Jaeson: Right! Absolutely, and certainly presentation if done carefully gives you the opportunity to pitch to a group even if it doesn’t sound like a pitch you’re still communicating your value as a clear thinker or as a thought leader or we’ve seen this with the Ted Talks and know it’s kind of part of our vernacular as a culture if we see people who are at the height of their respective industries, are almost, always asked to speak on Ted and it doesn’t seem to matter what industry that they are in. Usually, a lot of authors but we see industrialists, and people from all walks of life who are called upon to speak when they reach that level.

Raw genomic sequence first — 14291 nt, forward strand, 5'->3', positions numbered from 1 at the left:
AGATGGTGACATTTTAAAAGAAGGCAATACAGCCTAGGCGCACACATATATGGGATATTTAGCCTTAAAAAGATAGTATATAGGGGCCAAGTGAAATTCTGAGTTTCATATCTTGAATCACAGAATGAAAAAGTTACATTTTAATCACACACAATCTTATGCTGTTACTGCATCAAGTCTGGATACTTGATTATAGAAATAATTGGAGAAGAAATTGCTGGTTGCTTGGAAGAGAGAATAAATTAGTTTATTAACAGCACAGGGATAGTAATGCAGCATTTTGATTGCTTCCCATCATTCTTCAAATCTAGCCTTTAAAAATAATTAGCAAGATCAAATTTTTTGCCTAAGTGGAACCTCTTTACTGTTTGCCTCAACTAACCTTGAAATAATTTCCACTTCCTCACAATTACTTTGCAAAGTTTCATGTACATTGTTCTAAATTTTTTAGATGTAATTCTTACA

CARL: Well, exactly. And when you think back a couple of years ago when a guy like Steve Jobs goes on Ted and just rocks the stage. It’s not because he was Steve Jobs and he was a multimillionaire and had a fantastic company. It’s because, you know, he knew how to clearly articulate his message every single time he got up and spoke. And you know, that came with a lot of practice. Now, if you look at the history of Steve Jobs, and I’m not gonna go into his background but you know he was a drop-out. He was. And you know, but he took not only his skills in business and all his passion for technology but then he had to strengthen his skills to become better at speaking. So he did. He did a very good job at it. But you just got a very interesting point Jaeson, when you said that pitching without making it seem like you have anything to pitch or making it seem like you’re not pitching. That in itself is a skill. And you can’t just wake up one morning and say: “I’m gonna get on stage or I’m gonna get infront a group of people in my networking meeting and just pitch to them and not make it sound like I’m pitching. It just doesn’t. I think for most people 99% of people wouldn’t know how to do that. They would have to practice that and it starts with reading out loud every single day and then adding other skill sets to that and knowing that when you’re having that conversation to people, and gaining that trust, and you know let’s face it! People make decisions not based on logic, it’s based on emotions. So if you’re pitching to them and it doesn’t sound like a pitch, they’re going to make a decision whether or not they’re going to make business with you based on emotions and based on your ability to move them forward to that place in your call to action. That’s why I often say to people who take my 6-week program or my which is now 3-month program by the way, it’s kinda like the impulse items in the grocery store, they don’t place it throughout the store because they think you’re going to put that in your cart logically. They place them at the check-out wine to evoke that impulse action to create or to trigger a memory that you have of when you first have that Jersey milk candy bar. I like Jersey milk candy bars that’s why I am drawing that comparison. So, it creates that emotion of memories and of course you are going to pick it up on impulse. See, and that’s an emotion. It really is. So, people make decisions based on emotion most times not necessarily based on logic. And if you can’t move people to that same place of action, based on their trust level of you, based on the emotion that you brought through the talking that you’ve given to them, they will do business with you every single day because you built that trust with them but that doesn’t come overnight, it comes with practice and then more practice and then Jaeson after that even more practice.